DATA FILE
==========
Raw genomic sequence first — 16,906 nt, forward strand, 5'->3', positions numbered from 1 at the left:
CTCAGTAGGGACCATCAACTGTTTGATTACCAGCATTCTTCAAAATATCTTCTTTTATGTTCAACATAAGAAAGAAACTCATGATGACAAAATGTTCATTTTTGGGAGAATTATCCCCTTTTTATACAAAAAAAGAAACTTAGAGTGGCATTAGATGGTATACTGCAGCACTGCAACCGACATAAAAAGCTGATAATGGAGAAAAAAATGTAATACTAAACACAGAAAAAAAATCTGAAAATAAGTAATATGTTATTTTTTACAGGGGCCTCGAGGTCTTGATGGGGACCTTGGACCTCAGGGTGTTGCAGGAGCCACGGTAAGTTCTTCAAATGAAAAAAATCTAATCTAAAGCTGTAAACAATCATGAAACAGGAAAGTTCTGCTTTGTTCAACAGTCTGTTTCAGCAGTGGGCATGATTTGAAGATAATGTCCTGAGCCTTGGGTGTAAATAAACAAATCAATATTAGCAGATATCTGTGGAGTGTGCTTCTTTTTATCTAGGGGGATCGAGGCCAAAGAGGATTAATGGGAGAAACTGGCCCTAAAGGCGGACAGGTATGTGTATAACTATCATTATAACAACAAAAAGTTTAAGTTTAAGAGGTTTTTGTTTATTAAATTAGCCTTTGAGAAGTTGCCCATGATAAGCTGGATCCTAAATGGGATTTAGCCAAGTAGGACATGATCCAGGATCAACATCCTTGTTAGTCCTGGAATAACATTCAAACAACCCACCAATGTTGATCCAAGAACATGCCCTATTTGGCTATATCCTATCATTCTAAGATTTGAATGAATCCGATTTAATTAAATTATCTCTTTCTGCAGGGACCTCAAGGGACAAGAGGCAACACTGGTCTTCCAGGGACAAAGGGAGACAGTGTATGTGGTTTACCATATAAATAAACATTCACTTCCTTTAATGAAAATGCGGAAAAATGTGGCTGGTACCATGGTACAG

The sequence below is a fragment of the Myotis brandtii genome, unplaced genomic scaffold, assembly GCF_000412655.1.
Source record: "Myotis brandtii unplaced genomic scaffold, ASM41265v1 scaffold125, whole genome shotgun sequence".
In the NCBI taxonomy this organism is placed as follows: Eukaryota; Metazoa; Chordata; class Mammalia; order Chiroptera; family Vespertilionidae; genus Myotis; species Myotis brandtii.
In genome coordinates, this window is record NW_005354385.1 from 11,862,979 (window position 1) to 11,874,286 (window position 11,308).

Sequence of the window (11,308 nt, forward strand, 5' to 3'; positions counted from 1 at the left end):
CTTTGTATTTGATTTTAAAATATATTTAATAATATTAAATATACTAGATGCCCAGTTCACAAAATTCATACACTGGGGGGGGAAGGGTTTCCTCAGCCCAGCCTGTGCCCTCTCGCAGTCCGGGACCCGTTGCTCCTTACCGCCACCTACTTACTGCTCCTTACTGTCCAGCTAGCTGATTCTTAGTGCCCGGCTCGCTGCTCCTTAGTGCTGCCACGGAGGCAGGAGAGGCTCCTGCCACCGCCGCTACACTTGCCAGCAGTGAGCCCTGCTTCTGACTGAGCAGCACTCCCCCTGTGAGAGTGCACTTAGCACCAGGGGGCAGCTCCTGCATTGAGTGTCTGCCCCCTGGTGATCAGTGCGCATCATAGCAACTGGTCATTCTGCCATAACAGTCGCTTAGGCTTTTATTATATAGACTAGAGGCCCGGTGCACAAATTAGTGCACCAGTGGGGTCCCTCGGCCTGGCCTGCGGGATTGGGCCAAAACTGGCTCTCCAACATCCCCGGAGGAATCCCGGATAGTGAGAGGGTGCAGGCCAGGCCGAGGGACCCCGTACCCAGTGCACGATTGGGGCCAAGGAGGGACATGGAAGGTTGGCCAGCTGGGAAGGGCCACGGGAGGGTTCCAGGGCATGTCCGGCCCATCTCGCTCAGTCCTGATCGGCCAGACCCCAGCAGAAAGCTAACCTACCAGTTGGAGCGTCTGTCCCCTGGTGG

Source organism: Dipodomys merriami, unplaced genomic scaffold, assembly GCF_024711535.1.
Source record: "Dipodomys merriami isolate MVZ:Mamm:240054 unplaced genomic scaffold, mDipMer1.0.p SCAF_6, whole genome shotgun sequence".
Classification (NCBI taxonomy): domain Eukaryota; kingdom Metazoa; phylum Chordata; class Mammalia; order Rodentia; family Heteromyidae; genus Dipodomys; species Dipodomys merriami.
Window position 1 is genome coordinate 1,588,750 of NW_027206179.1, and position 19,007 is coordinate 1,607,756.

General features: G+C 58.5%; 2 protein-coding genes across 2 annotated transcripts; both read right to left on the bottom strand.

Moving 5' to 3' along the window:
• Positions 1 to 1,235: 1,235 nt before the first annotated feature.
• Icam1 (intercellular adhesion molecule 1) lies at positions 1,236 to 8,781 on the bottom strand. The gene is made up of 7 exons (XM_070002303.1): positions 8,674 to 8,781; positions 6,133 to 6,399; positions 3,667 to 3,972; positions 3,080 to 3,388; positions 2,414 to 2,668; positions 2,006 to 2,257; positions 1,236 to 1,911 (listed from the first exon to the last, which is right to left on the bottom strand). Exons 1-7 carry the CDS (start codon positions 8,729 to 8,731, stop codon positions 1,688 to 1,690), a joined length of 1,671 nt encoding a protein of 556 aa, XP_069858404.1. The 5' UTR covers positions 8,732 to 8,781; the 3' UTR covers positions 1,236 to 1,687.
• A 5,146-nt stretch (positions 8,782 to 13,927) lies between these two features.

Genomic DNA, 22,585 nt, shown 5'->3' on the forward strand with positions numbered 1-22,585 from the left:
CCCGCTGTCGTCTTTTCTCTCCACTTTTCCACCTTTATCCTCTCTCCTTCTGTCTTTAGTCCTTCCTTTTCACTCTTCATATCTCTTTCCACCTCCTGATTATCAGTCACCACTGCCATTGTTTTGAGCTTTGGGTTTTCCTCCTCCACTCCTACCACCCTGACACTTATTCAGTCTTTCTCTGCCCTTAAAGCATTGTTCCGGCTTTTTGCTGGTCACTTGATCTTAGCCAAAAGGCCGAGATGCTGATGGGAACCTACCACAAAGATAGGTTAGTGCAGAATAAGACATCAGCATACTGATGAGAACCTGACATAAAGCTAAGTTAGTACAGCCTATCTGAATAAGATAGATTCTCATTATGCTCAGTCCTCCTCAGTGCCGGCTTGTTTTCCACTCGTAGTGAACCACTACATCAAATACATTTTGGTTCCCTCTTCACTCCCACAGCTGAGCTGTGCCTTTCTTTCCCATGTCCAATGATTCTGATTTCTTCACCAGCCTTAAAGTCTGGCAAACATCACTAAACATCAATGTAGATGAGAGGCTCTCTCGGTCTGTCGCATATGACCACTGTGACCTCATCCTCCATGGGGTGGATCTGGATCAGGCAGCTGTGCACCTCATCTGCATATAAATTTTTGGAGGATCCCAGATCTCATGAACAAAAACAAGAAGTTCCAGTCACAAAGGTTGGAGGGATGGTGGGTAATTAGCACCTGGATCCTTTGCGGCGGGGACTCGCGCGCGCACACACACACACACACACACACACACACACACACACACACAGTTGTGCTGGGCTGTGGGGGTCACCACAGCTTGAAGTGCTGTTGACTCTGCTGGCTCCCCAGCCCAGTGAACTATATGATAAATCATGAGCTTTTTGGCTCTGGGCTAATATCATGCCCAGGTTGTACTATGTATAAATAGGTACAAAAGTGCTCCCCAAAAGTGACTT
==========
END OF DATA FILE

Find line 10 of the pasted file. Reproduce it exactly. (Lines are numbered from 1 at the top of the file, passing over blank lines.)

Source record: "Dipodomys merriami isolate MVZ:Mamm:240054 unplaced genomic scaffold, mDipMer1.0.p SCAF_6, whole genome shotgun sequence".